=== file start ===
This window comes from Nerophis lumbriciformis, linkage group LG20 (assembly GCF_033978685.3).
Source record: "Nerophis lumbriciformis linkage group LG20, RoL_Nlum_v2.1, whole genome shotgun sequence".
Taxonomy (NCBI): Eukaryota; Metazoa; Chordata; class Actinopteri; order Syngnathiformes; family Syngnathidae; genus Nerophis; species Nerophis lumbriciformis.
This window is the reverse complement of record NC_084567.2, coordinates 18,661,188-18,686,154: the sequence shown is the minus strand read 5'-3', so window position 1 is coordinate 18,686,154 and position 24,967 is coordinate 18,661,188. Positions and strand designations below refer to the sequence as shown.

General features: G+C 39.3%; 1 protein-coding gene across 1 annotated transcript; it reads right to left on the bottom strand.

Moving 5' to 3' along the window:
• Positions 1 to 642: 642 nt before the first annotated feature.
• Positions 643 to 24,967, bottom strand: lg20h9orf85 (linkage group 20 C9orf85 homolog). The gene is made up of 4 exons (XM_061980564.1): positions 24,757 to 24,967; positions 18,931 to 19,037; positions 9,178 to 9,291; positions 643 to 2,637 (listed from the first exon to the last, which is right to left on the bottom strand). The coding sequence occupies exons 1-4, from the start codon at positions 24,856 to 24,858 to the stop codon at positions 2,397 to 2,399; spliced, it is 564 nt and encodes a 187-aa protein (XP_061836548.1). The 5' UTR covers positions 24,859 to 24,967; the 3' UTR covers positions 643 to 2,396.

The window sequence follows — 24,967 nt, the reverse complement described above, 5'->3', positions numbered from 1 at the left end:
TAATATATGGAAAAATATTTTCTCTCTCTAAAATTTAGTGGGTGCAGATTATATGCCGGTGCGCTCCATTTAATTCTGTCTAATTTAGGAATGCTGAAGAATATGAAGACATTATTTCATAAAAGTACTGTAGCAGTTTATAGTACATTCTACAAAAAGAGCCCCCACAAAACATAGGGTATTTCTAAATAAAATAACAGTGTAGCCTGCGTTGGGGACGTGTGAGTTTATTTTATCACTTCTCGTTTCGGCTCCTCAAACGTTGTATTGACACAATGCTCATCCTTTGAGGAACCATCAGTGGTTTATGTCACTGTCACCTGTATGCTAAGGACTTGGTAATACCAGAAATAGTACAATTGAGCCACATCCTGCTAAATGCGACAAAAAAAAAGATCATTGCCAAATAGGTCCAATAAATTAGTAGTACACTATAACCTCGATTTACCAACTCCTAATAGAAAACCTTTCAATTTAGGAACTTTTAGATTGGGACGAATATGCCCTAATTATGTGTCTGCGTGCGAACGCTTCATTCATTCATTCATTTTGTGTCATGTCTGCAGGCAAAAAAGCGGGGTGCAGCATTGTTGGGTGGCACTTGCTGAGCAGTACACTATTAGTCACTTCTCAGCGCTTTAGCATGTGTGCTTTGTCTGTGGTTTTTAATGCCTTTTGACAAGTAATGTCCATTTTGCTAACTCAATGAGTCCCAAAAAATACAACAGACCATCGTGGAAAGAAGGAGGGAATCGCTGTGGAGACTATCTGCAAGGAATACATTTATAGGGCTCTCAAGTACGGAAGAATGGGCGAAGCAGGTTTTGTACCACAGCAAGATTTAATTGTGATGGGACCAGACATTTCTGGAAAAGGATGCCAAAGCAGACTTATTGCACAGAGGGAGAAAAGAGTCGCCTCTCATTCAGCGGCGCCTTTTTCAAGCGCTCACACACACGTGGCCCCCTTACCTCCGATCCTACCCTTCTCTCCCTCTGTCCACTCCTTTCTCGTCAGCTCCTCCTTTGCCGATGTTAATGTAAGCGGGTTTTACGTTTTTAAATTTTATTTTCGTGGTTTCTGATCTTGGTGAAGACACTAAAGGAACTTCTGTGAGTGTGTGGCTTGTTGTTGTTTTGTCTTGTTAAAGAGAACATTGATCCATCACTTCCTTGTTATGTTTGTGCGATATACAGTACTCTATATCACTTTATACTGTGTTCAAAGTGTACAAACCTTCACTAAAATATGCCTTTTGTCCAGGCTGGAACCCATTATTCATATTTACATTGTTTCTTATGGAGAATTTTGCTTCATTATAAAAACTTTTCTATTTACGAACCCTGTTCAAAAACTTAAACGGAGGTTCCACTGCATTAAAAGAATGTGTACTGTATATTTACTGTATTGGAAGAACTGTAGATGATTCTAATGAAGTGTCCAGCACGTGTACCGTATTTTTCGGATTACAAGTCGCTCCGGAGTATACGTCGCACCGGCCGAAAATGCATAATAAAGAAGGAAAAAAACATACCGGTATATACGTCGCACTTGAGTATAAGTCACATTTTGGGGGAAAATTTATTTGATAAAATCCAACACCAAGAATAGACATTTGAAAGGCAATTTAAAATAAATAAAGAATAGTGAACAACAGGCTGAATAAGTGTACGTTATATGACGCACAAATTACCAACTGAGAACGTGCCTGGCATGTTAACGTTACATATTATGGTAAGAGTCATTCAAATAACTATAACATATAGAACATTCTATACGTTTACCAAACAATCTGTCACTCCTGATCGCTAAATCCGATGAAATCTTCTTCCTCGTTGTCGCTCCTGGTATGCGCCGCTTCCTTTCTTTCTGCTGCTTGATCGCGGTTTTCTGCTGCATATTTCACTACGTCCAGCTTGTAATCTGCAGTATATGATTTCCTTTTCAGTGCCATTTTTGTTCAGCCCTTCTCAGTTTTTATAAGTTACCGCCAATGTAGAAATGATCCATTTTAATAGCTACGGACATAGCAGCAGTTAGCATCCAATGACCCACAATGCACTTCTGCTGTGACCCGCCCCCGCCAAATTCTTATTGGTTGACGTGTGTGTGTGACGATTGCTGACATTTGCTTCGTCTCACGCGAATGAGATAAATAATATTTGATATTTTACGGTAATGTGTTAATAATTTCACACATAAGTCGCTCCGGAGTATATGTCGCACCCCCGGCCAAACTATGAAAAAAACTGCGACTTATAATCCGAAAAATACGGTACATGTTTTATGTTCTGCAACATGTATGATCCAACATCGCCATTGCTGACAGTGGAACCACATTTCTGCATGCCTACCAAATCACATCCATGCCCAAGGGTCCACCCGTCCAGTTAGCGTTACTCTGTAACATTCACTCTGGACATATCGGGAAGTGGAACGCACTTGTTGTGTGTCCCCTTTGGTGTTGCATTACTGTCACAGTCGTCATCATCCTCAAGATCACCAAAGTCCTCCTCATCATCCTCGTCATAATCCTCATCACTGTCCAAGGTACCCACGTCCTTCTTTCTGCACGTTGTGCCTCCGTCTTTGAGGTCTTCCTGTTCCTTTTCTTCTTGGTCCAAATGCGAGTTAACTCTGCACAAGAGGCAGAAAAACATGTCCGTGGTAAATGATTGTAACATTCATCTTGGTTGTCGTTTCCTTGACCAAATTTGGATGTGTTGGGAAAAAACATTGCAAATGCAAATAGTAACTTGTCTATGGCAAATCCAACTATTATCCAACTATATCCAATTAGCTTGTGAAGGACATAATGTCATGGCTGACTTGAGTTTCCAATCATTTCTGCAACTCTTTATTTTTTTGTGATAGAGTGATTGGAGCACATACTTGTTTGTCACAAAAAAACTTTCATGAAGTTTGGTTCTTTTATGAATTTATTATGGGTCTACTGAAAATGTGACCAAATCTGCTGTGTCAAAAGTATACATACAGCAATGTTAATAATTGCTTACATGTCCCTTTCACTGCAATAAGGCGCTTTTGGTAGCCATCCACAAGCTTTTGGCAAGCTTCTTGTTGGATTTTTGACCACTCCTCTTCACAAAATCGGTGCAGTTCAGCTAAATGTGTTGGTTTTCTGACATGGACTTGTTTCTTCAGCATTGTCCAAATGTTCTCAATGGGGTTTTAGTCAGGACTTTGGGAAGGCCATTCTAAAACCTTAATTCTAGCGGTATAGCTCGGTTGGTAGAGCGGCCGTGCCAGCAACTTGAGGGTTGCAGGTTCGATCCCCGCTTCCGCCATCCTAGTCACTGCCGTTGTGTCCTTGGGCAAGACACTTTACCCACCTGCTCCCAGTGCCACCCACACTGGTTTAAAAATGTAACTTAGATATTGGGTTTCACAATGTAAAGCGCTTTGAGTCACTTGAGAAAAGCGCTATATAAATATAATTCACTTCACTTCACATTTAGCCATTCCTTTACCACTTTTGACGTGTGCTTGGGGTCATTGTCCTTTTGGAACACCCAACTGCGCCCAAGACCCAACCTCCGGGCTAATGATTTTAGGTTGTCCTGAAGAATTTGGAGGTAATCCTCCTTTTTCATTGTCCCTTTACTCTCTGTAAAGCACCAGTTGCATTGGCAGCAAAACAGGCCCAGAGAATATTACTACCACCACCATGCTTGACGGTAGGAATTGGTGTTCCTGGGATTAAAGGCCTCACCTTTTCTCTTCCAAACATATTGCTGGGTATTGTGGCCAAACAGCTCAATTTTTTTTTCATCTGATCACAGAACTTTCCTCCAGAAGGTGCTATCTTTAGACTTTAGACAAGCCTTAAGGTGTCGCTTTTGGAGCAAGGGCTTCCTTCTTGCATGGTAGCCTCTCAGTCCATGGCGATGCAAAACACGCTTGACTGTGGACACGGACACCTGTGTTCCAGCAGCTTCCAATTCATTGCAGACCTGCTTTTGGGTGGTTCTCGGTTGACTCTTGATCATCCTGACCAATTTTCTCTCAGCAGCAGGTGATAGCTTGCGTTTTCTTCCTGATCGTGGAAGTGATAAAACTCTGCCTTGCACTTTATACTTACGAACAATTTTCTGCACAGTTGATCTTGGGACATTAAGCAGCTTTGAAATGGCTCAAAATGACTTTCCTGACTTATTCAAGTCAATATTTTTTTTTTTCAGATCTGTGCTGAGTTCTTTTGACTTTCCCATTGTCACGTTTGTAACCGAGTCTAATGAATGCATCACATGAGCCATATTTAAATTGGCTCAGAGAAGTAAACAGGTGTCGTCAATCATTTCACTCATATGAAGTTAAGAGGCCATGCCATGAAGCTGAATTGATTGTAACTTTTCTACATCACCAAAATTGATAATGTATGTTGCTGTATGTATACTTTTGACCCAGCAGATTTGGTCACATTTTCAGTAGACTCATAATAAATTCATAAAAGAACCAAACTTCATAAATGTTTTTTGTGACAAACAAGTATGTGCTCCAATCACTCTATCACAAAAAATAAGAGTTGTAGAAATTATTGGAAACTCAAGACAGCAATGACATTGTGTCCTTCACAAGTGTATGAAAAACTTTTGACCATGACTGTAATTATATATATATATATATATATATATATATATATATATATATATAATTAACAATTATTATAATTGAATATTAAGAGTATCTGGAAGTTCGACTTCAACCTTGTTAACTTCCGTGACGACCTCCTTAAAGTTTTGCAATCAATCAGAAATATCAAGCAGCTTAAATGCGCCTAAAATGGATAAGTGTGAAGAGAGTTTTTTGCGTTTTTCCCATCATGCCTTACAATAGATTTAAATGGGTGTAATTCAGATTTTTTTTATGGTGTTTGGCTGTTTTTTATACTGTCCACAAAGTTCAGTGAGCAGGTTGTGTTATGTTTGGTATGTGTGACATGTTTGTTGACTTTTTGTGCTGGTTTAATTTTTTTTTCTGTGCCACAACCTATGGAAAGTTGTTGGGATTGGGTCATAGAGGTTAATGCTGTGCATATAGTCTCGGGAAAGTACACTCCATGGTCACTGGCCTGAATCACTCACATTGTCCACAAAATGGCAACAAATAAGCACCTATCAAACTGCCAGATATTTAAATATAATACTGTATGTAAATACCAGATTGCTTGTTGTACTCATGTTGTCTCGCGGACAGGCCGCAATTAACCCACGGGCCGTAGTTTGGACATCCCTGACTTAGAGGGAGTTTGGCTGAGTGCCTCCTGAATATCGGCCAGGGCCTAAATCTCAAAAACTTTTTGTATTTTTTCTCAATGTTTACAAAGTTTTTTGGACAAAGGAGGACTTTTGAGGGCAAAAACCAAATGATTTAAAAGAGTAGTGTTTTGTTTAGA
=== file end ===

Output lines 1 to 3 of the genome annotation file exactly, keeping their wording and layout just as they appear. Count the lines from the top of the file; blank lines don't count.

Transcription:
This window comes from Nerophis lumbriciformis, linkage group LG20 (assembly GCF_033978685.3).
Source record: "Nerophis lumbriciformis linkage group LG20, RoL_Nlum_v2.1, whole genome shotgun sequence".
Taxonomy (NCBI): Eukaryota; Metazoa; Chordata; class Actinopteri; order Syngnathiformes; family Syngnathidae; genus Nerophis; species Nerophis lumbriciformis.